Does psychological stress affect the outcome of
Source: Human Reproduction, Volume 20, Number 10, October 2005 , pp. 2969-2975(7)
Publisher: Oxford University Press
Abstract:BACKGROUND: The aim of the study was to investigate the effect of psychological stress before and during IVF treatment on the outcome of IVF, controlling for known physiological predictors. METHODS: This is a prospective, longitudinal study. A total of 166 women were studied during their first IVF treatment. They answered questionnaires concerning psychological and social factors on two occasions. Psychological well-being was measured by the Psychological General Well-Being (PGWB) index and psychological effects of infertility were assessed by 14 items. RESULTS: In the analysis of the psychological variables, no differences were found between pregnant and non-pregnant women. The total number of good quality embryos, the number of good quality embryos transferred, and the number of embryos transferred were significantly higher in the pregnant than in the non-pregnant group. In a multivariate analysis, the number of good quality embryos transferred was the only variable that was independently associated with pregnancy. CONCLUSIONS: We found no evidence that psychological stress had any influence on the outcome of IVF treatment. When counselling infertile couples, it might be possible to reduce the stress they experience during the treatment procedure by informing them of these findings.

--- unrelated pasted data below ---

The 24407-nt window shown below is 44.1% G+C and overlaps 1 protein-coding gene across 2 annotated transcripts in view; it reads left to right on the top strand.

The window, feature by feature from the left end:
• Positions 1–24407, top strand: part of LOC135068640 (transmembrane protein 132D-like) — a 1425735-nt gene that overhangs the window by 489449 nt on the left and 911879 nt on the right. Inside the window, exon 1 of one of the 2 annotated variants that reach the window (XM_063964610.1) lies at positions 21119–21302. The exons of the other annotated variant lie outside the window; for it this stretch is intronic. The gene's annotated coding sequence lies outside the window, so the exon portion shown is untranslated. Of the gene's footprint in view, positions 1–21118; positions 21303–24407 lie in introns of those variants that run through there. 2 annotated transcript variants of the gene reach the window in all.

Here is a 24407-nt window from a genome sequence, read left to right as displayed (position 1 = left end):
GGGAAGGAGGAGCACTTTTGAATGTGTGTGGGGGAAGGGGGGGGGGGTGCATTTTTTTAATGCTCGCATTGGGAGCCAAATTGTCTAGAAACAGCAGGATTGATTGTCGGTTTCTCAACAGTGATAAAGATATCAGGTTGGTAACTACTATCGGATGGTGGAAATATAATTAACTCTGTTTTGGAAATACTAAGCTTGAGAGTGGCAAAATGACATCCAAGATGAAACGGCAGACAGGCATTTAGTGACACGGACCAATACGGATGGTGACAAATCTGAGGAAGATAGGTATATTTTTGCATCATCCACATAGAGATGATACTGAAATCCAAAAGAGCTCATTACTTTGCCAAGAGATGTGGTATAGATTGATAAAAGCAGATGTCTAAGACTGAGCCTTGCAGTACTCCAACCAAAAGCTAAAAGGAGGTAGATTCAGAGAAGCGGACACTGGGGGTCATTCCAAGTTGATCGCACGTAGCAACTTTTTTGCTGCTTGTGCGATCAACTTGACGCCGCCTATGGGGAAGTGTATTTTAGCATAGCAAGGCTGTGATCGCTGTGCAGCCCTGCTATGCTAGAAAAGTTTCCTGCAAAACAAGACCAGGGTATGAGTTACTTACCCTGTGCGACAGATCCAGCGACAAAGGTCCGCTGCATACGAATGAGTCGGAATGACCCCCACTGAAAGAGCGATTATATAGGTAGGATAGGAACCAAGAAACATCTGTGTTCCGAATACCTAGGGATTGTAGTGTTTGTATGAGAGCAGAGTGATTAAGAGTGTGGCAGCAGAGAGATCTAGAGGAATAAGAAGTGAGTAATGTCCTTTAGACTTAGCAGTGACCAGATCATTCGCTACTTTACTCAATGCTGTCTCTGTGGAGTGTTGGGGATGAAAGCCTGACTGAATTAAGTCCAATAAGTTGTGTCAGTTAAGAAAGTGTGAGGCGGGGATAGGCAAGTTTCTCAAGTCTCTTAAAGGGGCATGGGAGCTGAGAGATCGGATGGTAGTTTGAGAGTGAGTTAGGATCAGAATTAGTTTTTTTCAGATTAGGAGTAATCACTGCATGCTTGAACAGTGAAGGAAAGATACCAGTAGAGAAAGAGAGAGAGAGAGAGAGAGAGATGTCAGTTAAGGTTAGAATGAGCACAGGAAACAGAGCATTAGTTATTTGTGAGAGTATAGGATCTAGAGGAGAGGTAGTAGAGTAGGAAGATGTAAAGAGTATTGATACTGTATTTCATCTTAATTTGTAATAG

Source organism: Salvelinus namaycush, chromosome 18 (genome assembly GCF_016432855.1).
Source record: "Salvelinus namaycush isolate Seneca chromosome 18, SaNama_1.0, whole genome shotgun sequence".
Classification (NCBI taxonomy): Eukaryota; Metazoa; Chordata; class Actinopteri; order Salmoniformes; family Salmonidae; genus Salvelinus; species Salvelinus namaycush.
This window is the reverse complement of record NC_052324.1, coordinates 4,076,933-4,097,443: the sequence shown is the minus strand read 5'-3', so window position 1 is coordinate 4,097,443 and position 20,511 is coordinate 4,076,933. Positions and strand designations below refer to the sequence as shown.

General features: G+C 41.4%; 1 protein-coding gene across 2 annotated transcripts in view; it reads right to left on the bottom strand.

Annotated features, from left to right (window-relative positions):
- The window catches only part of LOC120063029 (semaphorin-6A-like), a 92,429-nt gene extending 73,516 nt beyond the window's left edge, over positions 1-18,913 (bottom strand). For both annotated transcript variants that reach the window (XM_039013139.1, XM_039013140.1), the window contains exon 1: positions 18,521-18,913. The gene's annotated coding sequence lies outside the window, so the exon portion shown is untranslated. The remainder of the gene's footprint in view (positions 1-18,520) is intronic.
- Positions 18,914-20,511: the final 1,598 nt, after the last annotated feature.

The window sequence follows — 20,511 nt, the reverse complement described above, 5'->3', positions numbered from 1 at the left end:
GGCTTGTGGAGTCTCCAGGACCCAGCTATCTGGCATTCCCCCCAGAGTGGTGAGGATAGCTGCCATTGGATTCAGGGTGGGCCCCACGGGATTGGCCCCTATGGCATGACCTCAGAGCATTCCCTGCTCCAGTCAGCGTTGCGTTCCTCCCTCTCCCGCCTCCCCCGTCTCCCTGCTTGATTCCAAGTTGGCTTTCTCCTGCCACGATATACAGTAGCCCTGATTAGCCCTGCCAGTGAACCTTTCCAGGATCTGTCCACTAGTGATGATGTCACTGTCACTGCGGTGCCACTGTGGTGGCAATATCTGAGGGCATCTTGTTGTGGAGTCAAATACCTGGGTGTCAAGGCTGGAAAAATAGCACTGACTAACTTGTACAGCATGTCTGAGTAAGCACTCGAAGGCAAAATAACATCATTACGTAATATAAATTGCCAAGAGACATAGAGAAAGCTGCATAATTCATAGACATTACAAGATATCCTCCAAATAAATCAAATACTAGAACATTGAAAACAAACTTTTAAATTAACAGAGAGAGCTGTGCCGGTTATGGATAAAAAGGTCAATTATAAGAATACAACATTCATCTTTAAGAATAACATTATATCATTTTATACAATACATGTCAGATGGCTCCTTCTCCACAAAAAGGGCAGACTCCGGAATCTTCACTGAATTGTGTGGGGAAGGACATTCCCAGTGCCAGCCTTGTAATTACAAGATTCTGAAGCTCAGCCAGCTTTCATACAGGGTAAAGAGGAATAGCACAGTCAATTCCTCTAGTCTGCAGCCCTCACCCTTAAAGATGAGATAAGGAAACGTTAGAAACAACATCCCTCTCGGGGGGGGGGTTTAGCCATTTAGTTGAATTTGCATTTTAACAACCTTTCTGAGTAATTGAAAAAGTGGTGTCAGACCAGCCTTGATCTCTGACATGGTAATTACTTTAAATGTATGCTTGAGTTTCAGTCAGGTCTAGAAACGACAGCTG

Document Type: Research Article
Affiliations: 1: Reproductive Medicine, Department of Obstetrics and Gynaecology, Institution of Women’s and Children’s Health, Sahlgrenska University Hospital, Göteborg University, SE-413 45 Göteborg, and 2: Nordic School of Public Health, Box 12133, SE-402 42 Göteborg, Sweden
Publication date: 2005-10-01
- Human Reproduction features full-length, peer-reviewed papers reporting original research, clinical case histories, as well as opinions and debates on topical issues. Papers published cover the scientific and medical aspects of reproductive physiology and pathology, endocrinology, andrology, gonad function, gametogenesis, fertilization, embryo development, implantation, pregnancy, genetics, genetic diagnosis, oncology, infectious disease, surgery, contraception, infertility treatment, psychology, ethics and social issues. The highest scientific and editorial standard is maintained throughout the journal along with a rapid rate of publication.